|Feature Article - April 2006|
|by Do-While Jones|
This is our annual special issue celebrating National Theory of Evolution Day (April 1), in which we give the theory of evolution all the respect that it deserves.
Some tales make you smarter,
And some tales are just tall.
But the tales of evolution
Don’t make any sense at all.
Go ask Alice.
She has heard them all.
Alice was beginning to get very tired of sitting by her sister and having nothing to do; once or twice she peeped into the book her sister was reading, Origin of Species, but it had no pictures or conversations in it, “and what is the use of a book,” thought Alice, “without pictures or conversations?” Suddenly, a White Rabbit ran by, stopped, took a watch out of its waistcoat pocket, and said, “Oh dear! I shall be too late!”, and hurried on.
This immediately aroused Alice’s curiosity, for if the White Rabbit had a watch, did the watch have a maker? Or was the watch merely the result of random changes and natural selection? Surely the White Rabbit must know! Alice resolved to catch the Rabbit, take it to court, and settle the matter of Intelligent Design once and for all. She ran across the field after it, and was just in time to see it pop down a large rabbit hole under the hedge.
In another moment down went Alice after it, never once considering how in the world she would get out again. The rabbit hole went straight on like a tunnel for some way, and then dipped so suddenly down that Alice found herself falling down what seemed like a very deep well.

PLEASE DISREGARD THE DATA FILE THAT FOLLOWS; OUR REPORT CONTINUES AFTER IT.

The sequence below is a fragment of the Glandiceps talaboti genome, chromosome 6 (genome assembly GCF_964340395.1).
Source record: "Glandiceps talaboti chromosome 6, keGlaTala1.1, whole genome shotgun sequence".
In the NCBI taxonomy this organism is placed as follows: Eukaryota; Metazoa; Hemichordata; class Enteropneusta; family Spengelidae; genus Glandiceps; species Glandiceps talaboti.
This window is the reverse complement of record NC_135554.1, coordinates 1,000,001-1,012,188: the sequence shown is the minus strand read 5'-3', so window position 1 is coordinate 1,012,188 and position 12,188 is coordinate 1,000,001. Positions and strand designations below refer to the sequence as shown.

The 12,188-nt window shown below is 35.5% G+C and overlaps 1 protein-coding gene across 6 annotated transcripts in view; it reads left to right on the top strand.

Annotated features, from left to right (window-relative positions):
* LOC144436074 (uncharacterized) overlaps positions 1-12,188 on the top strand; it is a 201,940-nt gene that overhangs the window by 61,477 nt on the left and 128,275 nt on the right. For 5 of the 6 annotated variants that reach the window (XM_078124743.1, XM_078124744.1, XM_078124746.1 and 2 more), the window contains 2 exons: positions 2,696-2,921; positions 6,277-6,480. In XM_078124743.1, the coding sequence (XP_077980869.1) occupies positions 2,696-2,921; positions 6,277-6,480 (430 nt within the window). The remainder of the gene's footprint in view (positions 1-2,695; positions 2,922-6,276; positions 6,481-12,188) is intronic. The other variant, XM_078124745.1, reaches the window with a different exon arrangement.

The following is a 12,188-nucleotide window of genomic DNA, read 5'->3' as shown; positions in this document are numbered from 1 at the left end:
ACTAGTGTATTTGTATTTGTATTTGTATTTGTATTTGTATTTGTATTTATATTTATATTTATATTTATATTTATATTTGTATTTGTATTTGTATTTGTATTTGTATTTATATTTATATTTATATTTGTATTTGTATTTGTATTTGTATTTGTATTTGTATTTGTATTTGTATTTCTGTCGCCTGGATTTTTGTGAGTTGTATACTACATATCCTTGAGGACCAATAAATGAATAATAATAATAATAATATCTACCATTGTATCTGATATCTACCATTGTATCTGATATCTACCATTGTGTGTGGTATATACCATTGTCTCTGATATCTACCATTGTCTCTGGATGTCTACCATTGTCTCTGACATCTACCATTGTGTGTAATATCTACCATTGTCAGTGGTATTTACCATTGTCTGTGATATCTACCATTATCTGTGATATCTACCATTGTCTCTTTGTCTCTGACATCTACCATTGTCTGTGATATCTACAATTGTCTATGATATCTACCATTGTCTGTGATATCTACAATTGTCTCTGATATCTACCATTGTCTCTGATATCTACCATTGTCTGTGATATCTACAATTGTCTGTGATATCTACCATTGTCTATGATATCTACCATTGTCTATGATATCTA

Either the well was very deep, or she fell very slowly, for she had plenty of time to wonder about the mysteries of life. She began to get rather sleepy, and went on saying to herself, in a dreamy sort of way, “Did cats evolve into bats? Did cats evolve into bats?” and sometimes “Did bats evolve into cats?” for, you see, it was such a stupid question, it didn’t matter much which way she put it.
Suddenly, thump! thump! Down she came on a heap of sticks and leaves, and the fall was over. Alice was not a bit hurt, and she jumped quickly onto her feet in a moment. Before her was another long passage, and the White Rabbit was still in sight, hurrying down it. She was close behind it when she turned a corner, but the Rabbit was no longer to be seen. She found herself in a dark hall. There were doors all round the hall, but they were all locked.
She found a golden key on a glass table, but it would only open a door that was about fifteen inches high. She peeked through the door, and there was the loveliest garden you ever saw. How she longed to get out of that dark hall, and wander about among those beds of bright flowers and cool fountains, but she could not even get her head through the doorway. Oh, if only she could evolve into a smaller creature!
Then she saw a little bottle on the glass table, and tied round the neck of the bottle was a paper label, with the words DRINK ME beautifully printed on it in large letters. Alice knew that Darwin said that diet, exercise, and climate caused inheritable changes in creatures. Perhaps drinking from the bottle would make her smaller! So she took a drink.
“What a curious feeling!” said Alice. “I must be shutting up like a telescope!” And so it was indeed: she was now only ten inches high. Happily she ran to the garden door; but, alas for poor Alice! When she got to the door, she found she had forgotten the little golden key, and when she went back to the table for it, she found she could not possibly reach it.
Soon her eye fell on a little glass box that was lying under the table: she opened it, and found in it a very small cake, on which the words EAT ME were beautifully marked in currants. Since science is all about repeatable experiments, she decided to eat it and see if she evolved again. When she ate some of it, she remained the same size. To be sure, this is what generally happens when one eats cake; but Alice had been so thoroughly brainwashed about the theory of evolution, she expected a (purely natural) miracle. Having nothing better to do, she finished eating all the cake.